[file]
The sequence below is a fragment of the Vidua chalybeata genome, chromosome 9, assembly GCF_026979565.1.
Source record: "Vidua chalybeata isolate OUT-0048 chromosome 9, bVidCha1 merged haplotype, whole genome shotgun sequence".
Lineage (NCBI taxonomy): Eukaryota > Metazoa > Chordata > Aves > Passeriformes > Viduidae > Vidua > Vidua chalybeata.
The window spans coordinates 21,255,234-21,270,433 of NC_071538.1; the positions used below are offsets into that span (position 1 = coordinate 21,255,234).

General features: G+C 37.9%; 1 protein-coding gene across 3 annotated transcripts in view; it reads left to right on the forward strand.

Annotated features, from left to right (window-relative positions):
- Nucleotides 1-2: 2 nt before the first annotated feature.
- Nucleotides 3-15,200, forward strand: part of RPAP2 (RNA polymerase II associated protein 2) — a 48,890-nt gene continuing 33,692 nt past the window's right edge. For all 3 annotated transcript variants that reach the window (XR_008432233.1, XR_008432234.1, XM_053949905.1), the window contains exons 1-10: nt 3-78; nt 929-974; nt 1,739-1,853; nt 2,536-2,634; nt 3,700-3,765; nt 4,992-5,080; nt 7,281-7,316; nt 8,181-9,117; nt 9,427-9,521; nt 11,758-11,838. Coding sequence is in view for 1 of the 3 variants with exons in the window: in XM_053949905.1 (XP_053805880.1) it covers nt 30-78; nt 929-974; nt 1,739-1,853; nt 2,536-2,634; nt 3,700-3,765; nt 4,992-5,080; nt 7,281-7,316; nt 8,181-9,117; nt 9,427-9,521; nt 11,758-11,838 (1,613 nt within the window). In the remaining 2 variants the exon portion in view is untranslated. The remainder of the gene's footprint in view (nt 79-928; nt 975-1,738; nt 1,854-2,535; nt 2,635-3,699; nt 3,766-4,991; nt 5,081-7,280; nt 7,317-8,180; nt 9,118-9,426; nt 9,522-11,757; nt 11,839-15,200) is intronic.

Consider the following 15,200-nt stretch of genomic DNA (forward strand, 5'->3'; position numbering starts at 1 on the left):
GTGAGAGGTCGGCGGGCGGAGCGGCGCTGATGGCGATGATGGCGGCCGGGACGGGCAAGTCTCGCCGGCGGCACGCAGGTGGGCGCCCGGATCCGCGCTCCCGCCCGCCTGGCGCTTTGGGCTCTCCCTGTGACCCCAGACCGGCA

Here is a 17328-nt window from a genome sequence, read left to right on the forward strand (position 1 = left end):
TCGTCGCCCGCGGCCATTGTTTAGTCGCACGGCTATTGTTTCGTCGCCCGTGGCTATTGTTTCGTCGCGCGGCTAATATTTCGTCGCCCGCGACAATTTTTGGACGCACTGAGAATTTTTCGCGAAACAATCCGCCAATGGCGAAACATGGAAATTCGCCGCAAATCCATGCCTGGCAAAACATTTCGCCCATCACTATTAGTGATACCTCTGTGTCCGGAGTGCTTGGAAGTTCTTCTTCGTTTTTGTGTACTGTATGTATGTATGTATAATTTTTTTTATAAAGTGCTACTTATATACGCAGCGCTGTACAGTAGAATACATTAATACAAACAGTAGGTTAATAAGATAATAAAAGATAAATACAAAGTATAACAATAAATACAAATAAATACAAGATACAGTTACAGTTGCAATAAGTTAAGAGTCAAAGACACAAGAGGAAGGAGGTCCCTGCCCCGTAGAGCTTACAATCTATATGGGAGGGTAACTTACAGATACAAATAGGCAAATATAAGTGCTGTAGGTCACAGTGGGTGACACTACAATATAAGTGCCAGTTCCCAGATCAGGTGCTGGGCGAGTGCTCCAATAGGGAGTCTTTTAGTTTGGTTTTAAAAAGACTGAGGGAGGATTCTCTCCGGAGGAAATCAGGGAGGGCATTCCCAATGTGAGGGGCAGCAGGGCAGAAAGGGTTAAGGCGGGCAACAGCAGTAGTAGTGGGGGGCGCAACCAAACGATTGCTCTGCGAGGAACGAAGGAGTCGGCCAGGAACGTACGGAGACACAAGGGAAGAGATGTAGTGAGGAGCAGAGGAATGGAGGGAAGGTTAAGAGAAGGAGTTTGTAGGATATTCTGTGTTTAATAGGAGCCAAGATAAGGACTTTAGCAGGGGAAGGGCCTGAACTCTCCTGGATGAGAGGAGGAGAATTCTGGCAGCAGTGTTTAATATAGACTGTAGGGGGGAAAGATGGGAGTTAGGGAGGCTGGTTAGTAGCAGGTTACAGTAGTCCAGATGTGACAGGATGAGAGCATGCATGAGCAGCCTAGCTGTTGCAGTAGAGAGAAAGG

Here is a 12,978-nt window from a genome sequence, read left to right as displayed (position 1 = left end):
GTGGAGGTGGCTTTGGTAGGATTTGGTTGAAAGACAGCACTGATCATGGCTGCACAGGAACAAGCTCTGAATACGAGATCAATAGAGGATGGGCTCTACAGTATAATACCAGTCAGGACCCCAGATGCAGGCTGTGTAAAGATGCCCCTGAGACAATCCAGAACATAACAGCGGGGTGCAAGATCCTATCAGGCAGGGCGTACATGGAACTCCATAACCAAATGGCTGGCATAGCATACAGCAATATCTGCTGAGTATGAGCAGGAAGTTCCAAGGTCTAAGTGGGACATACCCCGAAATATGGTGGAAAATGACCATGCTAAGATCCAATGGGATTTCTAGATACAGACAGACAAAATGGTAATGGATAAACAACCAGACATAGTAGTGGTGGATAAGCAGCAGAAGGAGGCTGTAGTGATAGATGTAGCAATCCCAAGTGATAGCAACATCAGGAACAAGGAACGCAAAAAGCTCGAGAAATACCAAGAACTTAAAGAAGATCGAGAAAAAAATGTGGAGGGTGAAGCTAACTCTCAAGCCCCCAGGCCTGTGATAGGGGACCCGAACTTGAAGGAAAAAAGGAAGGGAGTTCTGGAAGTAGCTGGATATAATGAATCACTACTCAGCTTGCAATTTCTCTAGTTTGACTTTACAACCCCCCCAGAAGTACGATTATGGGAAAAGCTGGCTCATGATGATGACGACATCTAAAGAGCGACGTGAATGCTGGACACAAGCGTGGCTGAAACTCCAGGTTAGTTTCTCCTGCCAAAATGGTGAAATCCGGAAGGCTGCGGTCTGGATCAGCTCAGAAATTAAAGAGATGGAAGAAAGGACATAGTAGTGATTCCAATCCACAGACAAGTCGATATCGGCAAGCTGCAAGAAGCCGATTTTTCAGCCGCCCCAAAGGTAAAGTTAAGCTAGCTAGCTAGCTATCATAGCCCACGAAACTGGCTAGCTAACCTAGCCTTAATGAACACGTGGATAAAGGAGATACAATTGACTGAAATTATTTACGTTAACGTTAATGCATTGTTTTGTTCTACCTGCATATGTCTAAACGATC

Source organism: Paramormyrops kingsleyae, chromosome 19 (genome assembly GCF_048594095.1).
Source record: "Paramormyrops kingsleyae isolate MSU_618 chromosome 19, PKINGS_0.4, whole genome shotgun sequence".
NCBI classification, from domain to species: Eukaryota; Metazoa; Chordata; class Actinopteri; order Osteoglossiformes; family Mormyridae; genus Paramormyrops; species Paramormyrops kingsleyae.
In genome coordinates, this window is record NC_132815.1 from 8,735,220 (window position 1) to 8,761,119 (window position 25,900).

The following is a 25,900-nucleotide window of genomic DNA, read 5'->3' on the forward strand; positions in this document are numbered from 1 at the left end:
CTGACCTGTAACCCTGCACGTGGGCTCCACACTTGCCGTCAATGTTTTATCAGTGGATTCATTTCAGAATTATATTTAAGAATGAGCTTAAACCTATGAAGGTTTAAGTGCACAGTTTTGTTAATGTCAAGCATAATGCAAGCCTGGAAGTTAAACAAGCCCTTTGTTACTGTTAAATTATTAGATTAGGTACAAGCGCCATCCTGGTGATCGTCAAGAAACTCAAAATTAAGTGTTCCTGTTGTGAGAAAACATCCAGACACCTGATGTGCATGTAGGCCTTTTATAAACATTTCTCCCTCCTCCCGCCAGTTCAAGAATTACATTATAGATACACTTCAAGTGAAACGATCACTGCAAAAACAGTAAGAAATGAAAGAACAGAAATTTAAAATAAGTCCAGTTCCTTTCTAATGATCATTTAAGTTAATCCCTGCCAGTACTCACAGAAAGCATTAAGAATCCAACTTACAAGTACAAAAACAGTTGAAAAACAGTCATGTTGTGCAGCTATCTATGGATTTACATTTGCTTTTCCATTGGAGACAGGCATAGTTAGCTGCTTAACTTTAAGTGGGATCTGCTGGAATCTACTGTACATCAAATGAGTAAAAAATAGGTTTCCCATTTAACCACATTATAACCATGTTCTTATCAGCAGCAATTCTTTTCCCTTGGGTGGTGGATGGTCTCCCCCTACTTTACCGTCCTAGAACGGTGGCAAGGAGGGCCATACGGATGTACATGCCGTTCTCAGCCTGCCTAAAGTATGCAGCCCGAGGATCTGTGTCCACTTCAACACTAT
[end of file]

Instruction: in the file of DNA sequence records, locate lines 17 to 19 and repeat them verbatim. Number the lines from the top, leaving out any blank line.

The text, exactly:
NCBI classification, from domain to species: Eukaryota; Metazoa; Chordata; class Actinopteri; order Osteoglossiformes; family Mormyridae; genus Paramormyrops; species Paramormyrops kingsleyae.
In genome coordinates, this window is record NC_132815.1 from 8,735,220 (window position 1) to 8,761,119 (window position 25,900).

The following is a 25,900-nucleotide window of genomic DNA, read 5'->3' on the forward strand; positions in this document are numbered from 1 at the left end: